The European Commission has published a proposal for a Regulation on net-zero industry (NZIA) within the framework of the Green Deal Industrial Plan for the net-zero age. The Confederation of Swedish Enterprise would like to thank the Commission for the opportunity to comment on this matter and has the following comments.
• Overall, the Confederation of Swedish Enterprise welcomes the European Commission’s initiative to improve the investment conditions for certain green technologies within the European Union. The green transition is being challenged by high energy prices in Europe as well as ongoing lengthy and unpredictable permit processes. Securing access to critical components and technologies remains an key issue for industry, as does a stable supply of fossil-free energy at a competitive cost.
• However, the European Commission’s initiative is too limited in its scope. The selection of technologies lacks a clear justification, and the Confederation of Swedish Enterprise believes that general measures, those that promote the industry’s green transition and resilience, are preferable to more technology-specific approaches.
• The Confederation of Swedish Enterprise is against setting specific benchmarks for production shares for these technologies, even if they are only indicative. However, the industry’s relative competitiveness and market development should be closely monitored.
• The Confederation of Swedish Enterprise remains doubtful on the proposal for strategic projects, and believes that all projects that promote green transition and resilience should be subject to facilitation measures. Additional assessment will lead to increased administrative costs and extended project times. The additional assessment involved will in part cancel out the benefits of the shorter time limits proposed in the permit process. As currently proposed, the selected criteria invite interpretation of their meaning and increase uncertainty for market participants. It is unclear whether the projects that will be selected will actually be the projects that are most in need of help with financing and managing the permit processes.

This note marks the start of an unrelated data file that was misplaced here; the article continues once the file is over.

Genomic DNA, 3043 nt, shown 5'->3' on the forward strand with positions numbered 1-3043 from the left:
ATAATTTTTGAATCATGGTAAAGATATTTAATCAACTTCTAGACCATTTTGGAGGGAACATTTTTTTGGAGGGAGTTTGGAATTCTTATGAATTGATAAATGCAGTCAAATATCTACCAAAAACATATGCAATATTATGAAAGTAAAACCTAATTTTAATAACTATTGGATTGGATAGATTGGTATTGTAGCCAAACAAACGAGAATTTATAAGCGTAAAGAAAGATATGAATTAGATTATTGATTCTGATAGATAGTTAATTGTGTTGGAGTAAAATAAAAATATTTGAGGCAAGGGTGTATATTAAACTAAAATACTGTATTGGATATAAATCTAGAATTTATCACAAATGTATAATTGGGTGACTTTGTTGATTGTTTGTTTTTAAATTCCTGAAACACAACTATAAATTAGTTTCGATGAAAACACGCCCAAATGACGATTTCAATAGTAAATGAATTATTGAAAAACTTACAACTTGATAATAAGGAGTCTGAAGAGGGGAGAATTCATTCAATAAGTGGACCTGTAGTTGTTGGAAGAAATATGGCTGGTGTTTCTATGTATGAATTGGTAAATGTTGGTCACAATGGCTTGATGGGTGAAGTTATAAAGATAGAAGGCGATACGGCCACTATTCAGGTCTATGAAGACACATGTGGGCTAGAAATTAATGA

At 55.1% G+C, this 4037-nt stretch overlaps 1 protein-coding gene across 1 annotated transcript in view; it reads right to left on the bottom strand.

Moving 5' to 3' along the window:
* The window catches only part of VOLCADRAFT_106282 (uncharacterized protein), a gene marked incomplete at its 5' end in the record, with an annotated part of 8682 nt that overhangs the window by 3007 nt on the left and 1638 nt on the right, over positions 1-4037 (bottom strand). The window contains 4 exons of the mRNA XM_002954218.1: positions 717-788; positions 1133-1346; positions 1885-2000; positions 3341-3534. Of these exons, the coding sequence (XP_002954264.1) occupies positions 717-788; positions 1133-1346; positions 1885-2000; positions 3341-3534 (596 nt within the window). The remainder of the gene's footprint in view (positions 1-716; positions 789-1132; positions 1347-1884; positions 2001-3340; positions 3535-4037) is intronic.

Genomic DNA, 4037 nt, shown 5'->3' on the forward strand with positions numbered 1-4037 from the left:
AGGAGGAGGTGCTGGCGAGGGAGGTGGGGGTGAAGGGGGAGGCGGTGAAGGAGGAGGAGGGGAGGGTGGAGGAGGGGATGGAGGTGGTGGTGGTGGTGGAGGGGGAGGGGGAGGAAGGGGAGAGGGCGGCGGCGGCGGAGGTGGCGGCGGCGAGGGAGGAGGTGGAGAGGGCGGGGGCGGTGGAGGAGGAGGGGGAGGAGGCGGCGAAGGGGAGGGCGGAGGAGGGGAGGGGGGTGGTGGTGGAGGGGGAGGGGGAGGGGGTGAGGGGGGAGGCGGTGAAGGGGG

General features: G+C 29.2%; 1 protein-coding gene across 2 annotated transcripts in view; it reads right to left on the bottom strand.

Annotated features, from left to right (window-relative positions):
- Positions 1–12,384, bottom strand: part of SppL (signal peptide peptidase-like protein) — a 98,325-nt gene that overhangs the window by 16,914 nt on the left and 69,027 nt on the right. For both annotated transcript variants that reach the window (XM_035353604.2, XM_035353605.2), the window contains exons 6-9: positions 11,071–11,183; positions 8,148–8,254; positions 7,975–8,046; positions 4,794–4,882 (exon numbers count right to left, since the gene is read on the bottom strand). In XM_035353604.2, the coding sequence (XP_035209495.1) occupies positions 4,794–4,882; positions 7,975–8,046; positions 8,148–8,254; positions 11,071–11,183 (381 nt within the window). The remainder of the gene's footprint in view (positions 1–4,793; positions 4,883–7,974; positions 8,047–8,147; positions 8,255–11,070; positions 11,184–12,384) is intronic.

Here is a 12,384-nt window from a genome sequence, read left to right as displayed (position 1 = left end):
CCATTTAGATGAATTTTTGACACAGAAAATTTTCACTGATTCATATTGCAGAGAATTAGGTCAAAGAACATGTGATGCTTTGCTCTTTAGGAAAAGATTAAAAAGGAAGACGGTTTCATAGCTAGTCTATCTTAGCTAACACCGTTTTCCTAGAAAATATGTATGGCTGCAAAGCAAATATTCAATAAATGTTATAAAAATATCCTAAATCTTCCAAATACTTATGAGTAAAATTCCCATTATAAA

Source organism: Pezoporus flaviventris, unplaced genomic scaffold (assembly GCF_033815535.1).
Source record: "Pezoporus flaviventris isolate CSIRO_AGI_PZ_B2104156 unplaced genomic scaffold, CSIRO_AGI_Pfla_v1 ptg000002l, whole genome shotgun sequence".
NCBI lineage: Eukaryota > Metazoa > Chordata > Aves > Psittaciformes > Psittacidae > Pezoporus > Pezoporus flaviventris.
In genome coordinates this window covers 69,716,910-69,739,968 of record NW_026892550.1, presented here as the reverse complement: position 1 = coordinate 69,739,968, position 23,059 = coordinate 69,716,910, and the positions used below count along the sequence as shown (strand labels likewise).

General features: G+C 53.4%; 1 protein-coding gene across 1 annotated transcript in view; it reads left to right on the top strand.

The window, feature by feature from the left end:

• The main obstacle that both the European Commission and the Member States should focus on is the lengthy and unpredictable permit processes that often constitute crucial obstacles to the establishment of new or expanded industrial activities. The proposal to introduce fixed time limits for certain technologies may be welcome for those affected. However, it is problematic from a market perspective as other activities may be disadvantaged when selected projects are prioritised. More fundamental measures are needed to bring about real change and accelerate the transition. In addition, a new organisation of the permit process on the premises proposed by the European Commission may risk challenging the possibility of an effective assessment.
• The proposal only covers technologies that relate to energy. To be more accurate, and to take into account that there are many important net-zero technologies that are not specifically related to energy, consideration should be given to changing the title of the proposal. This could be, for example, ”Proposal for a Regulation of the European Parliament and of the Council on establishing a framework of measures for strengthening Europe’s net-zero energy technology products manufacturing ecosystem”.